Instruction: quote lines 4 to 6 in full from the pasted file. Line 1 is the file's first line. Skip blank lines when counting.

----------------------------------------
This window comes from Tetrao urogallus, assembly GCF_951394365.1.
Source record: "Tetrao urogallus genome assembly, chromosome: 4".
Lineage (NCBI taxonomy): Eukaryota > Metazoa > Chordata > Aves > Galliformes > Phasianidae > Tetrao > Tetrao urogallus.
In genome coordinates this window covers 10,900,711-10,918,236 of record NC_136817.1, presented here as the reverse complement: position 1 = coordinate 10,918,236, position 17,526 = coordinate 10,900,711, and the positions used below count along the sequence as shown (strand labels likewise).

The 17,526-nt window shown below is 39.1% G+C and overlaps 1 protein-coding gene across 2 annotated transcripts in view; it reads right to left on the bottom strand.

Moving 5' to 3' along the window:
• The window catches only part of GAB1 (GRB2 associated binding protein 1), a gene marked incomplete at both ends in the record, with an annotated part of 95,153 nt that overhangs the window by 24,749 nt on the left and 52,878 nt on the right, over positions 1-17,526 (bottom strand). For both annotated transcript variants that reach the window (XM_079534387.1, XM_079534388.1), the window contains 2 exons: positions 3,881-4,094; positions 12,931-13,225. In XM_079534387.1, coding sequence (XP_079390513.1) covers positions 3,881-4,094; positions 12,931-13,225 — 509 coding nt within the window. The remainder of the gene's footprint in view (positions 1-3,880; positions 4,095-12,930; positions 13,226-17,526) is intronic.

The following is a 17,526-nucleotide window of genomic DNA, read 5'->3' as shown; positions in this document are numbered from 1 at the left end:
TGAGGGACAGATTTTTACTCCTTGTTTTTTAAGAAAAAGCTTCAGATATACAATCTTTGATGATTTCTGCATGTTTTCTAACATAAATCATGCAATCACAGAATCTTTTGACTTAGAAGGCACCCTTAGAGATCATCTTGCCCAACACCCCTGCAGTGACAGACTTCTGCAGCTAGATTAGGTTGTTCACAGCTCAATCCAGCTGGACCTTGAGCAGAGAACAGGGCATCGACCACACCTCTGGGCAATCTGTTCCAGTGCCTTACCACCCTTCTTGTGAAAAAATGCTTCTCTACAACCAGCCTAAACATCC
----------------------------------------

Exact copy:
In genome coordinates this window covers 10,900,711-10,918,236 of record NC_136817.1, presented here as the reverse complement: position 1 = coordinate 10,918,236, position 17,526 = coordinate 10,900,711, and the positions used below count along the sequence as shown (strand labels likewise).

The 17,526-nt window shown below is 39.1% G+C and overlaps 1 protein-coding gene across 2 annotated transcripts in view; it reads right to left on the bottom strand.

Moving 5' to 3' along the window: